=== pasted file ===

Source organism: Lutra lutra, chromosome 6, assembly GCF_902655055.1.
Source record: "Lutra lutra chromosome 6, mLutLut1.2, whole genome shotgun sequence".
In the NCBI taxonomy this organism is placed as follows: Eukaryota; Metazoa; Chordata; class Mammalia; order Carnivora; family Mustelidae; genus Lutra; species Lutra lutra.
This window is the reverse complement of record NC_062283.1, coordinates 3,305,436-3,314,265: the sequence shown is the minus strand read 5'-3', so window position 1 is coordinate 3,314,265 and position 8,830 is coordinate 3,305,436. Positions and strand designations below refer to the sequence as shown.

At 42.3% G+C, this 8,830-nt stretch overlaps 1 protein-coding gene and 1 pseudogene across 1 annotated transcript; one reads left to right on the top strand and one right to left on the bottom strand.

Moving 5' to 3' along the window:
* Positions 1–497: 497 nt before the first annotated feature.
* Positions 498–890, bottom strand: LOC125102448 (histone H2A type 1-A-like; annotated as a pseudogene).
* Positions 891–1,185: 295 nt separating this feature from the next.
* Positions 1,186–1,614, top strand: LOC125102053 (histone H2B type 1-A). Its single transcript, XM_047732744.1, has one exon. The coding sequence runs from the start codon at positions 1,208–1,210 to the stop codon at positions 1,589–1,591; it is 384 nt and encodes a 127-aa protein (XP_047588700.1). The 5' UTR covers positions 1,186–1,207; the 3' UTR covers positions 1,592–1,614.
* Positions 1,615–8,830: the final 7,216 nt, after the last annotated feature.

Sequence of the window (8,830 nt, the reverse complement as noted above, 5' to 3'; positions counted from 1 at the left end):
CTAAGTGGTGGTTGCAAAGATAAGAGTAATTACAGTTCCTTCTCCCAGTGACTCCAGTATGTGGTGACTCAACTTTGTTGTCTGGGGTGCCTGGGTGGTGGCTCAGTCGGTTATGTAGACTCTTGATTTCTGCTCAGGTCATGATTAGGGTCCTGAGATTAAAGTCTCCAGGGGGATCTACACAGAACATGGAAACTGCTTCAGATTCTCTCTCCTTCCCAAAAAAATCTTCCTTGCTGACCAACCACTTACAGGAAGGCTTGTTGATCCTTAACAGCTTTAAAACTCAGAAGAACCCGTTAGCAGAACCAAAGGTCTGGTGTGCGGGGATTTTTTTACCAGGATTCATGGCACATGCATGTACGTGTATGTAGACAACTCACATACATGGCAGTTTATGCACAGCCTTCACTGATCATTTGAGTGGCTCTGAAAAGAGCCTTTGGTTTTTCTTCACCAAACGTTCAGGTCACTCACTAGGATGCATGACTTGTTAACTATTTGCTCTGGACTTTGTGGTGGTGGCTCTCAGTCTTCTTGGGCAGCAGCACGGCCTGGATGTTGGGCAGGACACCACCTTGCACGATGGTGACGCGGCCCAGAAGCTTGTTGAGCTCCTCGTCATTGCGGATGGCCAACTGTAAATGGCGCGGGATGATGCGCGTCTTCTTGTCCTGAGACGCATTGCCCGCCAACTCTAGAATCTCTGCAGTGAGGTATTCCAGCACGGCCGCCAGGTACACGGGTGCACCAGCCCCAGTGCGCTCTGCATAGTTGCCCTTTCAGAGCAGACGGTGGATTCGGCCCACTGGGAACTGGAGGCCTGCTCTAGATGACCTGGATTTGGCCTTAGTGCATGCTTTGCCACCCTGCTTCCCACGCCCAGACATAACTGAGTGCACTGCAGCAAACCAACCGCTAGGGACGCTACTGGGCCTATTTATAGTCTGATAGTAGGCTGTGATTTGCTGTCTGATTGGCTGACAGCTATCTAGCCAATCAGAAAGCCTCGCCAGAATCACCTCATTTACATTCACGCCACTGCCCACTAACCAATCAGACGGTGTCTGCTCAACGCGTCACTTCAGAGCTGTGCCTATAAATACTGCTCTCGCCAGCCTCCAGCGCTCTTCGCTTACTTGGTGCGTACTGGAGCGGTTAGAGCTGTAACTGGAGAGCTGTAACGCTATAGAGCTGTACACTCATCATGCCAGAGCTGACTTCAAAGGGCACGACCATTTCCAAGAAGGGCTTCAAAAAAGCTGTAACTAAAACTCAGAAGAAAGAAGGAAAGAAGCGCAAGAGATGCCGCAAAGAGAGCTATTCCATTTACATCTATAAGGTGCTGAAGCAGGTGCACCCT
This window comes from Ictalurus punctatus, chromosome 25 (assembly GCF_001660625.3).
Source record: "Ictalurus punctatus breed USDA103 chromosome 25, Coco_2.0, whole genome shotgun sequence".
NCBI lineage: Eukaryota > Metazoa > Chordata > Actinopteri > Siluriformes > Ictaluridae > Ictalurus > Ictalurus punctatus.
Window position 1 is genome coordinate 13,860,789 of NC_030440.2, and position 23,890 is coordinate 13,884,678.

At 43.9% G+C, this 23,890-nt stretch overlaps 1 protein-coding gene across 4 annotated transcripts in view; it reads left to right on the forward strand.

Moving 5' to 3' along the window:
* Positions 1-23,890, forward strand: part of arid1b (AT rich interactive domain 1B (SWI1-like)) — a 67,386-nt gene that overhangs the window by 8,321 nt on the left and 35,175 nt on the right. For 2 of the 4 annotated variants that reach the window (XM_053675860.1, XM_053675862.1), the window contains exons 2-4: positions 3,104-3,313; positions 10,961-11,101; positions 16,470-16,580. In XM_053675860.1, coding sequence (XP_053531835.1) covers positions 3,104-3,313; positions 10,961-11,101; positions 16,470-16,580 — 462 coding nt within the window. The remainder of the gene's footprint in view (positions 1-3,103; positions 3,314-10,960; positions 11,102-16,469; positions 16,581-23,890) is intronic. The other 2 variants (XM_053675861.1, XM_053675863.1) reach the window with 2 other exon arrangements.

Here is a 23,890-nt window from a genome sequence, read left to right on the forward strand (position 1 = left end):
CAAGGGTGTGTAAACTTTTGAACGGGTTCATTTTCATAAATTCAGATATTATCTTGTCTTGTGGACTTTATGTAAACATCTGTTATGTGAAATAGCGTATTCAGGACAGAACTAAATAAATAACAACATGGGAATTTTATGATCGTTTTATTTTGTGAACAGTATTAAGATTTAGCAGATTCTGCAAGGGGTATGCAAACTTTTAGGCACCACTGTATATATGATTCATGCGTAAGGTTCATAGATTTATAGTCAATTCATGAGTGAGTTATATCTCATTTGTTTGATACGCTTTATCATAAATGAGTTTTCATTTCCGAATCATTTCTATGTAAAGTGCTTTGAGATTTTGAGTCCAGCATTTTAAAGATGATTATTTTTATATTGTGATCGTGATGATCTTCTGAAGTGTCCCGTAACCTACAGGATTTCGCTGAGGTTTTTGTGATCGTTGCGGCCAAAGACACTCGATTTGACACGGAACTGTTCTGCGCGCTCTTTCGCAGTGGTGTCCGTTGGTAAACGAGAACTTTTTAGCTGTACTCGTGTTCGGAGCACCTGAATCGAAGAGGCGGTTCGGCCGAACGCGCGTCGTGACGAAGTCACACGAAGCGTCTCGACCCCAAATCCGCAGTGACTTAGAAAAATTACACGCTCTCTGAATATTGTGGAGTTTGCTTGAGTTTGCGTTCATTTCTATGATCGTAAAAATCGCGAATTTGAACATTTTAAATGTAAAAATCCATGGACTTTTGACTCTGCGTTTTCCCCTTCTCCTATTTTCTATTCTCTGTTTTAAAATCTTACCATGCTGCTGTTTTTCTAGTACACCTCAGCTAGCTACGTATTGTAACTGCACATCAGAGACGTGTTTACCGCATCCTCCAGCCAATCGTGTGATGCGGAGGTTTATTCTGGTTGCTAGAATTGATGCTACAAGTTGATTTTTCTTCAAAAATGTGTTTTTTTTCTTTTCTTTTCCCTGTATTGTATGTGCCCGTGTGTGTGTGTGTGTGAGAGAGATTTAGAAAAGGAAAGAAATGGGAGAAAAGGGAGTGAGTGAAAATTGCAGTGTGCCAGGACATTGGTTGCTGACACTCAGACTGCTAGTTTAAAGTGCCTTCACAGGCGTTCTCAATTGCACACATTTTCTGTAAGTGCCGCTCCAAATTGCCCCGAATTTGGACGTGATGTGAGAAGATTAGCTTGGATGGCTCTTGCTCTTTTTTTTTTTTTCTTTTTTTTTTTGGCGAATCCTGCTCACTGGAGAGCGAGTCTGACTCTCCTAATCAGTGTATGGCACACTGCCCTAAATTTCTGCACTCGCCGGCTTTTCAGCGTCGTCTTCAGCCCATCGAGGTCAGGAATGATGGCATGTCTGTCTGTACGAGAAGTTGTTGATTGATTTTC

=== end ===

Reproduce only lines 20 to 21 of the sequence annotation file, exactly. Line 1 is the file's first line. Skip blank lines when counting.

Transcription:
* Positions 1-23,890, forward strand: part of arid1b (AT rich interactive domain 1B (SWI1-like)) — a 67,386-nt gene that overhangs the window by 8,321 nt on the left and 35,175 nt on the right. For 2 of the 4 annotated variants that reach the window (XM_053675860.1, XM_053675862.1), the window contains exons 2-4: positions 3,104-3,313; positions 10,961-11,101; positions 16,470-16,580. In XM_053675860.1, coding sequence (XP_053531835.1) covers positions 3,104-3,313; positions 10,961-11,101; positions 16,470-16,580 — 462 coding nt within the window. The remainder of the gene's footprint in view (positions 1-3,103; positions 3,314-10,960; positions 11,102-16,469; positions 16,581-23,890) is intronic. The other 2 variants (XM_053675861.1, XM_053675863.1) reach the window with 2 other exon arrangements.

Here is a 23,890-nt window from a genome sequence, read left to right on the forward strand (position 1 = left end):